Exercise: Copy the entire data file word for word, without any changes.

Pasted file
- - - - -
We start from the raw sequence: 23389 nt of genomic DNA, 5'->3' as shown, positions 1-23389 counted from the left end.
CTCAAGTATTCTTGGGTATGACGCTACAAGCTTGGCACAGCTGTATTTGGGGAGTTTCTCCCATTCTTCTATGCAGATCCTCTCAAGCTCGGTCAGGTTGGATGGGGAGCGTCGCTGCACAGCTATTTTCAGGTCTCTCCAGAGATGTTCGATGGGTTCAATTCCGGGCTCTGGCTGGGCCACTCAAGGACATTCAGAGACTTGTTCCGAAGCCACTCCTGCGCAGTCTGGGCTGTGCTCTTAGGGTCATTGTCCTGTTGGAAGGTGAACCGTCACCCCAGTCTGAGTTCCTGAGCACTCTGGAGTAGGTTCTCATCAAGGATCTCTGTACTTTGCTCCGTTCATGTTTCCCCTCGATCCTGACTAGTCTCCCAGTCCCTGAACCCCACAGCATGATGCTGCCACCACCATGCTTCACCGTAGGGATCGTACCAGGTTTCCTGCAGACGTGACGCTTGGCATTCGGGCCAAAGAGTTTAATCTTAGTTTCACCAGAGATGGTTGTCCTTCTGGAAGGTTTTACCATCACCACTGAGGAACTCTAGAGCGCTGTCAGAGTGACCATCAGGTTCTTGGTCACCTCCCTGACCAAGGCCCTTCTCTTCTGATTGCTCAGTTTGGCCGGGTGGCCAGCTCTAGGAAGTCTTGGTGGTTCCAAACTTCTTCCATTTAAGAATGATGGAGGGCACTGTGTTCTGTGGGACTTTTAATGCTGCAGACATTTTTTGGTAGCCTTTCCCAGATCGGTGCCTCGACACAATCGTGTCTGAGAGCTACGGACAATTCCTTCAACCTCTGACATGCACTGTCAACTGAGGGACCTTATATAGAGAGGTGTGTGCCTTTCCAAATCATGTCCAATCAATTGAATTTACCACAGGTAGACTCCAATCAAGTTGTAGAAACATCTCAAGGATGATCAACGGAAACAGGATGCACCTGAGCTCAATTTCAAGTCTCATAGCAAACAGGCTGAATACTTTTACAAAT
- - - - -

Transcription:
We start from the raw sequence: 23389 nt of genomic DNA, 5'->3' as shown, positions 1-23389 counted from the left end.
CTCAAGTATTCTTGGGTATGACGCTACAAGCTTGGCACAGCTGTATTTGGGGAGTTTCTCCCATTCTTCTATGCAGATCCTCTCAAGCTCGGTCAGGTTGGATGGGGAGCGTCGCTGCACAGCTATTTTCAGGTCTCTCCAGAGATGTTCGATGGGTTCAATTCCGGGCTCTGGCTGGGCCACTCAAGGACATTCAGAGACTTGTTCCGAAGCCACTCCTGCGCAGTCTGGGCTGTGCTCTTAGGGTCATTGTCCTGTTGGAAGGTGAACCGTCACCCCAGTCTGAGTTCCTGAGCACTCTGGAGTAGGTTCTCATCAAGGATCTCTGTACTTTGCTCCGTTCATGTTTCCCCTCGATCCTGACTAGTCTCCCAGTCCCTGAACCCCACAGCATGATGCTGCCACCACCATGCTTCACCGTAGGGATCGTACCAGGTTTCCTGCAGACGTGACGCTTGGCATTCGGGCCAAAGAGTTTAATCTTAGTTTCACCAGAGATGGTTGTCCTTCTGGAAGGTTTTACCATCACCACTGAGGAACTCTAGAGCGCTGTCAGAGTGACCATCAGGTTCTTGGTCACCTCCCTGACCAAGGCCCTTCTCTTCTGATTGCTCAGTTTGGCCGGGTGGCCAGCTCTAGGAAGTCTTGGTGGTTCCAAACTTCTTCCATTTAAGAATGATGGAGGGCACTGTGTTCTGTGGGACTTTTAATGCTGCAGACATTTTTTGGTAGCCTTTCCCAGATCGGTGCCTCGACACAATCGTGTCTGAGAGCTACGGACAATTCCTTCAACCTCTGACATGCACTGTCAACTGAGGGACCTTATATAGAGAGGTGTGTGCCTTTCCAAATCATGTCCAATCAATTGAATTTACCACAGGTAGACTCCAATCAAGTTGTAGAAACATCTCAAGGATGATCAACGGAAACAGGATGCACCTGAGCTCAATTTCAAGTCTCATAGCAAACAGGCTGAATACTTTTACAAAT